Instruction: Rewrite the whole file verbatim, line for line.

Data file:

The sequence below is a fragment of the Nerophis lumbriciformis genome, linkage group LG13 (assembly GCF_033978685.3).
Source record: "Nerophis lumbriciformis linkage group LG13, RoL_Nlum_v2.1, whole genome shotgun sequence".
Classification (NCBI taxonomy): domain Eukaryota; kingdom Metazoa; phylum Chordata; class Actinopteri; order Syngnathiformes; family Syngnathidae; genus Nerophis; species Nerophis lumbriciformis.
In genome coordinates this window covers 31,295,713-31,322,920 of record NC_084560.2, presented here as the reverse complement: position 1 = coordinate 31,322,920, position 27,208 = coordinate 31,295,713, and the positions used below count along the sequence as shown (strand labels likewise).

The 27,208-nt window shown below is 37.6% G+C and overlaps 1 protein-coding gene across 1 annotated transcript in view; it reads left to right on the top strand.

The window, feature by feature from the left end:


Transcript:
The sequence below is a fragment of the Nerophis lumbriciformis genome, linkage group LG13 (assembly GCF_033978685.3).
Source record: "Nerophis lumbriciformis linkage group LG13, RoL_Nlum_v2.1, whole genome shotgun sequence".
Classification (NCBI taxonomy): domain Eukaryota; kingdom Metazoa; phylum Chordata; class Actinopteri; order Syngnathiformes; family Syngnathidae; genus Nerophis; species Nerophis lumbriciformis.
In genome coordinates this window covers 31,295,713-31,322,920 of record NC_084560.2, presented here as the reverse complement: position 1 = coordinate 31,322,920, position 27,208 = coordinate 31,295,713, and the positions used below count along the sequence as shown (strand labels likewise).

The 27,208-nt window shown below is 37.6% G+C and overlaps 1 protein-coding gene across 1 annotated transcript in view; it reads left to right on the top strand.

The window, feature by feature from the left end: